Site of Julius Caesar's Assassination Will Be Transformed Into Open-Air Museum

Rome's "Area Sacra," a sunken square home to the ruins of four ancient temples, doubles as a sanctuary for stray cats

Workers felling 150-year-old oak trees in the Villefermoy forest, near Echouboulains, France, on March 15. The wood will eventually used to reconstruct Notre-Dame Cathedral's roof and spire.

Hundreds of Centuries-Old Trees Felled to Rebuild Notre-Dame's Iconic Spire

French authorities cut down some 1,000 historic oaks as part of the Paris cathedral's ambitious reconstruction process

Artists Roderick and Rozell Sykes founded St. Elmo Village, a creative enclave that could become a Los Angeles historic landmark, in 1969.

How Los Angeles Plans to Preserve the City's Black Cultural Heritage

Just 3 percent of L.A.'s historic landmarks commemorate African American history. A new three-year project hopes to change that

Egyptian officials moved 22 mummies—including 18 kings and 4 queens—to the newly opened National Museum of Egyptian Civilization.

Why Egypt Paraded 22 Ancient Pharaohs Through the Streets of Cairo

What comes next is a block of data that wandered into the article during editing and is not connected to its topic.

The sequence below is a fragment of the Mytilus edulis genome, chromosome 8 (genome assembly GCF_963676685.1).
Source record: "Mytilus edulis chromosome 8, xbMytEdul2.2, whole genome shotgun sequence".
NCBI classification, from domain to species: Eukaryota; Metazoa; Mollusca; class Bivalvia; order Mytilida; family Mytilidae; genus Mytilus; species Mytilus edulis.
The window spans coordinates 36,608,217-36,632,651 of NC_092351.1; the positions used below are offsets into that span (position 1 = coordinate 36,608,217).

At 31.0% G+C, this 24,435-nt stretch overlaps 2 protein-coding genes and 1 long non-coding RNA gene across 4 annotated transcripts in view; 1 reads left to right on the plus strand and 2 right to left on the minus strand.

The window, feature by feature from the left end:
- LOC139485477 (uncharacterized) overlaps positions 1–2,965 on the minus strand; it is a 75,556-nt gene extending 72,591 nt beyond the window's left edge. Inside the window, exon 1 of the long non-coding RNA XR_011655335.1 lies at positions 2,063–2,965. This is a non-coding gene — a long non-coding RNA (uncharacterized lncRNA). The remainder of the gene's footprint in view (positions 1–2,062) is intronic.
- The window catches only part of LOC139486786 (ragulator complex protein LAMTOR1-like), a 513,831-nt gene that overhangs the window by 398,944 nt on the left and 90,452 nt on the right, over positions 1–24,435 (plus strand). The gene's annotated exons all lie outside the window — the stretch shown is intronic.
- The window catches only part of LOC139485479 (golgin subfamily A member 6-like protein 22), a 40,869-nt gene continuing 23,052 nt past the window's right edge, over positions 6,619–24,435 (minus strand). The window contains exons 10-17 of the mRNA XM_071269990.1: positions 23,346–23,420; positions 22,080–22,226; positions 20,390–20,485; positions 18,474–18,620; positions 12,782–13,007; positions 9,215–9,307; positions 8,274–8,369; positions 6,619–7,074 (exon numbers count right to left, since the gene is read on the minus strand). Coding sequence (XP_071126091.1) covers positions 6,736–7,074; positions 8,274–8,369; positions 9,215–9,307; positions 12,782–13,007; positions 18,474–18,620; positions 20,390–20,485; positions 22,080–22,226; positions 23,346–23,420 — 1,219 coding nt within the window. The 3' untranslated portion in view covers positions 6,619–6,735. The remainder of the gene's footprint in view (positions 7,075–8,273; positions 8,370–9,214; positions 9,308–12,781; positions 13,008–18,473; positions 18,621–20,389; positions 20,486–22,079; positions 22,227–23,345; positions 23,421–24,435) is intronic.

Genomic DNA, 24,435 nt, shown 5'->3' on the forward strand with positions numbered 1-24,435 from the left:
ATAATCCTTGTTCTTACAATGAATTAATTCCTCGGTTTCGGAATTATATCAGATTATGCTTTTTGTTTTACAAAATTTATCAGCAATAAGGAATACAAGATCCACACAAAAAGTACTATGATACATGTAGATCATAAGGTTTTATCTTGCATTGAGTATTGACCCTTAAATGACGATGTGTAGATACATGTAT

Officials organized the lavish, made-for-TV event in hopes of revitalizing the country's tourism industry

Previously, the public only had access to about 30,000 listings of works in the Louvre’s collections.

You Can Now Explore the Louvre's Entire Collection Online

A new digital database features 480,000 works from the Paris museum's holdings

Gloria Steinem in her Upper East Side apartment

Virtual Travel

Take a Virtual Tour of Feminist Icon Gloria Steinem's Historic Manhattan Apartment

In honor of her 87th birthday, the speaker and activist is (digitally) welcoming visitors into her home

Fourteen contemporary artists collaborated to create a real-life version of the 1947 picture book.

Step Into the Pages of 'Goodnight Moon' With This Enchanting Exhibition

On view at Fort Makers in NYC, the show features 14 artists' reimagined interpretations of objects from the beloved children's book